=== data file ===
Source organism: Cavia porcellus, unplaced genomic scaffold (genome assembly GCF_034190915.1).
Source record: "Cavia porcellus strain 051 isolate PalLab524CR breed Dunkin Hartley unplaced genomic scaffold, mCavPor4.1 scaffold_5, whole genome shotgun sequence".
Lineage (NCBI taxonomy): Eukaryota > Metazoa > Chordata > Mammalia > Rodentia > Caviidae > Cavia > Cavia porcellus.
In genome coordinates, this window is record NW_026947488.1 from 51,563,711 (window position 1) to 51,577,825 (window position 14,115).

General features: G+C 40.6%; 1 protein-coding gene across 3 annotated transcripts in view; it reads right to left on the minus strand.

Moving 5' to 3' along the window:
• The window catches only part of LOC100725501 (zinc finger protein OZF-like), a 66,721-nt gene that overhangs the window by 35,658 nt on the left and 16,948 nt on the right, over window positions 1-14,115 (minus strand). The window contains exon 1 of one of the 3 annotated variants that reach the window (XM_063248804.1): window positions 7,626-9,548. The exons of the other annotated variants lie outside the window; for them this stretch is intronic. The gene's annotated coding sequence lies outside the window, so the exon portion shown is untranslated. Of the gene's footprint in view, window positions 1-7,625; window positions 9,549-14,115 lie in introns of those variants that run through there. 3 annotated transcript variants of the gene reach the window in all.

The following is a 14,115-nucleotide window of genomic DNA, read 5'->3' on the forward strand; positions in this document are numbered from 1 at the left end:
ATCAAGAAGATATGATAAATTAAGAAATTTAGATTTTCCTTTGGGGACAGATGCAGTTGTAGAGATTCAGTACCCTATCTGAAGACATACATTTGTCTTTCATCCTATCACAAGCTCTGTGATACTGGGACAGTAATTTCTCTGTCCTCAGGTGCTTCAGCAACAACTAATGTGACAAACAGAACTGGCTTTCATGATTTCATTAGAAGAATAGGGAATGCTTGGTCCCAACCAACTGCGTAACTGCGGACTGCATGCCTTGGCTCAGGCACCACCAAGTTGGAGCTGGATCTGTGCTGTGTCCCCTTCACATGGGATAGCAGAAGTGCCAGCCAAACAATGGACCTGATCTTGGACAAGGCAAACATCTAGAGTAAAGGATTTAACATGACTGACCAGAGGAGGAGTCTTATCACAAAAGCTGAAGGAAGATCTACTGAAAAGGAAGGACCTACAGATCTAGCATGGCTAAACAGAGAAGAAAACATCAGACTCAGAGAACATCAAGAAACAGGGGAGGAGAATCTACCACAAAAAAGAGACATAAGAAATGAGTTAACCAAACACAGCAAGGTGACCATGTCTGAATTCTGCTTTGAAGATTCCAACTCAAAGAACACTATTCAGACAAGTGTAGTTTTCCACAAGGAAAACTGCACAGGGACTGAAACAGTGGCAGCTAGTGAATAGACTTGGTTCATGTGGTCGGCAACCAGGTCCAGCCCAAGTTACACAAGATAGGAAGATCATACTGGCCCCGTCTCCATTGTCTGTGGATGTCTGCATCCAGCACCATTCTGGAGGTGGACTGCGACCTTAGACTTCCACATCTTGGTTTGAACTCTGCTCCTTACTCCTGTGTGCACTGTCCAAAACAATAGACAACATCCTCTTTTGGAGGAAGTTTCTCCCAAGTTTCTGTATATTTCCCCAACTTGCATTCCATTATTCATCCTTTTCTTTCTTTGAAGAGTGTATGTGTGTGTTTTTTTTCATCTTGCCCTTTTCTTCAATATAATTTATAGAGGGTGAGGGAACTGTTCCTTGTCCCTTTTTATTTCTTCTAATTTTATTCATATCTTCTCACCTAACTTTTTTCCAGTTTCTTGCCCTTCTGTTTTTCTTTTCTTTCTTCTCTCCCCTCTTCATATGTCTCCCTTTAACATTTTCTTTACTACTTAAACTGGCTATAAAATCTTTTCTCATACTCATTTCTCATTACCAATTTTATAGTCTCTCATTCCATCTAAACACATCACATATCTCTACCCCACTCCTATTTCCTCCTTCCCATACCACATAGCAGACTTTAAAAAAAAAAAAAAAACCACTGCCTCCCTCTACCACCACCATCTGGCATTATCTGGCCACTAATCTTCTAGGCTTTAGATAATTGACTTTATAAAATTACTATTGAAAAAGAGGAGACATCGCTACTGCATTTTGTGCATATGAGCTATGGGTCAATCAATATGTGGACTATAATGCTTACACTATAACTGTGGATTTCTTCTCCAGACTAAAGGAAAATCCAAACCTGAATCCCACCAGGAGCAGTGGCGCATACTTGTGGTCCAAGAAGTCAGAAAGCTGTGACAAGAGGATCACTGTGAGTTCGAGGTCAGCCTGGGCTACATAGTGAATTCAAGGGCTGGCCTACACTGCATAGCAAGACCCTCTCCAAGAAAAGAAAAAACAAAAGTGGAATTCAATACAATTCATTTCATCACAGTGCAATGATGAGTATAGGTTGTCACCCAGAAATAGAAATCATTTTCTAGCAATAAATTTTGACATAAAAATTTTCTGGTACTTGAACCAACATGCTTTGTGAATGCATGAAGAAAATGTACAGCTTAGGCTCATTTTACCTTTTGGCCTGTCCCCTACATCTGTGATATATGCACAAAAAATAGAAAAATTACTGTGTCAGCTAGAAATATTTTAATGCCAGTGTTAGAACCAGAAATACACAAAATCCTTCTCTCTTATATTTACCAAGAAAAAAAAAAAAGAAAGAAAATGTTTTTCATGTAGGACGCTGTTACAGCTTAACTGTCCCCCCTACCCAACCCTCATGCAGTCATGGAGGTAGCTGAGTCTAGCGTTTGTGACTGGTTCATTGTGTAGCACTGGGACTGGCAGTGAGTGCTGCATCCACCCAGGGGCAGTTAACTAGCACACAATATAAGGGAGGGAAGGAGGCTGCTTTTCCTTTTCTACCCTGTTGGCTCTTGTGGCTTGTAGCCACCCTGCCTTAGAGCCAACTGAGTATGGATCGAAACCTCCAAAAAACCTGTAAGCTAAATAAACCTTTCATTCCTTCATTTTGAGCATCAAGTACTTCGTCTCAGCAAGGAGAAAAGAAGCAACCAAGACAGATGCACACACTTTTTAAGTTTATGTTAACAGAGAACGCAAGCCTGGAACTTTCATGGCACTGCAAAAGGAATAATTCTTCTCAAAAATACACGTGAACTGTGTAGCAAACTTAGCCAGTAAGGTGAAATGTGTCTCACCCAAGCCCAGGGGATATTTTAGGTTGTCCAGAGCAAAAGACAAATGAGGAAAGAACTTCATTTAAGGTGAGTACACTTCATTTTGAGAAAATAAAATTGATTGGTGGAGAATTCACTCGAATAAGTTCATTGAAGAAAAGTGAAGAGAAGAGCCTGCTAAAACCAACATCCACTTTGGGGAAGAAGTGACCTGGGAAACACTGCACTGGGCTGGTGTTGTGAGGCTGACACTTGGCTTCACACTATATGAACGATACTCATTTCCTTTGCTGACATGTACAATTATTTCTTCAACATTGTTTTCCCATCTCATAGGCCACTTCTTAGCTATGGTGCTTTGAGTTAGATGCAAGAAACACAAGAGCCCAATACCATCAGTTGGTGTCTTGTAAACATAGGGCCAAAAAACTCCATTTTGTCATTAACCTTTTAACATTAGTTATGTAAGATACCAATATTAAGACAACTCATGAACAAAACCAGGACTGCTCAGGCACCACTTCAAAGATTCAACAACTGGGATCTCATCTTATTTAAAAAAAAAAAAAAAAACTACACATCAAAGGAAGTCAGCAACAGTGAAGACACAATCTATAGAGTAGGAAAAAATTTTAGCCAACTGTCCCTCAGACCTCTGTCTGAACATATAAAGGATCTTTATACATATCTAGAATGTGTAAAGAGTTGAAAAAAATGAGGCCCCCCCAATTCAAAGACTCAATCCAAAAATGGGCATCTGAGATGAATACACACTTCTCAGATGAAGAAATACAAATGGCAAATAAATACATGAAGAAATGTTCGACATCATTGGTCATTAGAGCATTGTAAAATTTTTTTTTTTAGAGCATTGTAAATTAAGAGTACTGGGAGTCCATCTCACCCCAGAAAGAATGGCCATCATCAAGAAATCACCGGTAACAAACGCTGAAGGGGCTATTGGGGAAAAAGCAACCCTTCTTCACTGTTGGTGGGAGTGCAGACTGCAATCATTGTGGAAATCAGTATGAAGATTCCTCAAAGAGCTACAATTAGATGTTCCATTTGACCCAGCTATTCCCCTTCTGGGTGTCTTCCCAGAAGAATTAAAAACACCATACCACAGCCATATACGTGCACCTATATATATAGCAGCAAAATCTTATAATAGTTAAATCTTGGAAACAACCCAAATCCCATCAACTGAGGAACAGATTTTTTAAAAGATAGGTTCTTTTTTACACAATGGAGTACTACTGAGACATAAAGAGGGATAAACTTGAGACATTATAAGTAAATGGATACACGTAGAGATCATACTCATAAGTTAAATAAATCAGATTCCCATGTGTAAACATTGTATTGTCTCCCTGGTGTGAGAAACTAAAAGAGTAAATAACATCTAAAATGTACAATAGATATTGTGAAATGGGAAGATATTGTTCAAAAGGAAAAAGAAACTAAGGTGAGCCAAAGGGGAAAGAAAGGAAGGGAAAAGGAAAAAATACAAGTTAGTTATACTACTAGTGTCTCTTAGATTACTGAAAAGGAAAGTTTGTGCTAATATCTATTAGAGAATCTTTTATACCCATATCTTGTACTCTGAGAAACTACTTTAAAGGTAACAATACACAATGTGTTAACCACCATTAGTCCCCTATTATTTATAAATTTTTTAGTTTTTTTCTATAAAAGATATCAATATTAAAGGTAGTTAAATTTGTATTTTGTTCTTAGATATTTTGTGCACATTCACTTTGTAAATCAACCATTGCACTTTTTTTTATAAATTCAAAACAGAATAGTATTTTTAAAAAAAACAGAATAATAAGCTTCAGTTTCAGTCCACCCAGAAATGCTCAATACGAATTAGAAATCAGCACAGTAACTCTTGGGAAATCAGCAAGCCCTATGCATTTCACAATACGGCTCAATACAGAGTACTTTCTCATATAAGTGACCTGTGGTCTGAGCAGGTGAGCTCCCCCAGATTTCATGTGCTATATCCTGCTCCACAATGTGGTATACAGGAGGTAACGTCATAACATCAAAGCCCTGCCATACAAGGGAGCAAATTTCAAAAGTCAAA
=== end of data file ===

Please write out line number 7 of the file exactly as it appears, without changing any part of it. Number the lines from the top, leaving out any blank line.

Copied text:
• The window catches only part of LOC100725501 (zinc finger protein OZF-like), a 66,721-nt gene that overhangs the window by 35,658 nt on the left and 16,948 nt on the right, over window positions 1-14,115 (minus strand). The window contains exon 1 of one of the 3 annotated variants that reach the window (XM_063248804.1): window positions 7,626-9,548. The exons of the other annotated variants lie outside the window; for them this stretch is intronic. The gene's annotated coding sequence lies outside the window, so the exon portion shown is untranslated. Of the gene's footprint in view, window positions 1-7,625; window positions 9,549-14,115 lie in introns of those variants that run through there. 3 annotated transcript variants of the gene reach the window in all.